KTH, established in 1827, is one of Europe's top schools for science and engineering, graduating one-third of Sweden's undergraduate and graduate engineers in the full range of engineering disciplines. Enrolment is about 17,500 students, of which about 1,400 are pursuing PhD studies. In this proposal KTH is represented by PDCTCB, the division of Theoretical & Computational Biophysics, and the Linné FLOW Centre.

PDC is the lead centre for high-performance computing for the Swedish academic community funded by the Swedish Research Council through the Swedish National Infrastructure for Computing (SNIC). PDC operates leading edge compute resources for national users as well as resources for specific research groups like the Stockholm Brain Institute (Karolinska Institute, Stockholm University, and KTH), the Swedish Meteorological and Hydrological Institute (SHMI), and the Center for Biomembrane Research. The collective capabilities are about 500TF. PDC has an extensive user support program with parallelisation experts working closely with users and application providers alike to optimise their programs for HPC usage. As part of this activity PDC is responsible of providing GROMACS as one of the benchmark codes for PRACE.

PDC is the coordinator for the EU funded ScalaLife project, which is concerned about scalability and long-term support for software in the life sciences domain, is an associated member of the Distributed European Infrastructure for Supercomputer Applications (DEISA) and the Swedish lead participant in the Partnership for Advanced Computing in Europe (PRACE). It is coordinating the BalticCloud as well as Northern Europe Cloud (NECloud) initiatives and is a member of the Venus-C and GRDI2020 projects.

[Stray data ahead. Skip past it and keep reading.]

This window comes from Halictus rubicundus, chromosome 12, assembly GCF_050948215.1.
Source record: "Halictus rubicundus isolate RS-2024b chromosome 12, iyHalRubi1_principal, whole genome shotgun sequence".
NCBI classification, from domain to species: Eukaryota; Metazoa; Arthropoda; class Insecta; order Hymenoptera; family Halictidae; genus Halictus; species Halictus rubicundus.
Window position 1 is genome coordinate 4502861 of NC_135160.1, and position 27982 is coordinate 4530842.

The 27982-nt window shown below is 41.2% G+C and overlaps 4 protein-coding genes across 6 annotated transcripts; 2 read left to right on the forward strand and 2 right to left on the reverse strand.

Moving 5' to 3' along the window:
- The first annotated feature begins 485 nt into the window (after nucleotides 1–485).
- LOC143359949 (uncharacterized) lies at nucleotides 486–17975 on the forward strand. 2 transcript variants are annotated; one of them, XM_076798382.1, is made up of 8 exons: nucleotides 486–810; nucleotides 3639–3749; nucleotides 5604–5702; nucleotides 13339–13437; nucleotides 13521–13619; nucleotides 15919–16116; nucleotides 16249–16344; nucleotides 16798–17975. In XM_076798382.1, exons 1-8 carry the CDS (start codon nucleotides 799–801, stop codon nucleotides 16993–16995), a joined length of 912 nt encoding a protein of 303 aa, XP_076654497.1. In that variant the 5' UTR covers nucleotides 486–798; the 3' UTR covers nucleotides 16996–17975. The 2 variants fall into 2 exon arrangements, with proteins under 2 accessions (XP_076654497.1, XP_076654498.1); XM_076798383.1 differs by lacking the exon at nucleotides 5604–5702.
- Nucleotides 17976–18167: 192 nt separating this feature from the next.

TCB, the division of Theoretical & Computational Biophysics at KTH, is chaired by Professor Erik Lindahl, and is a world-leading strategic research environment for membrane protein experiments, modelling and simulation. The division is responsible for the development of a number of biomolecular applications, the most important of which is the open source molecular simulation toolkit GROMACS, which has pioneered the usage of single-precision strength-reduced floating point in simulation, as well as single-instruction-multiple-data formulations of simulation. GROMACS is also the engine of the Folding@Home distributed computing project. TCB will focus their research efforts in CRESTA on the development of new scaling approaches in GROMACS, including both incremental improvements such as heterogeneous architectures and multipole/multigrid algorithms as well as disruptive technologies based on parallel adaptive molecular simulation using Markov State Models and kinetic clustering.

The Linné FLOW Centre is the leading centre for fluid mechanics research in Sweden. A large part of the research is computational and there is a strong activity dealing with large-scale simulations of turbulent flows, so called direct numerical simulations. To this end, FLOW has been instrumental while acquiring a large dedicated cluster (10000 cores with full-bisectional Infiniband) in 2009, which allowed us to perform some of the largest turbulence simulations, both in 3D turbulent boundary layers, but also in 2D (atmospheric) turbulence. The centre comprises about 30 senior researchers within three departments at KTH, plus about 40 active PhD students. FLOW is the main developer of a fully spectral code SIMSON (parallel efficiency ~80% up to 16384 cores), and an active contributor to the massively parallel code NEK5000. The latter method has shown excellent scaling up to 280000 cores for real turbulence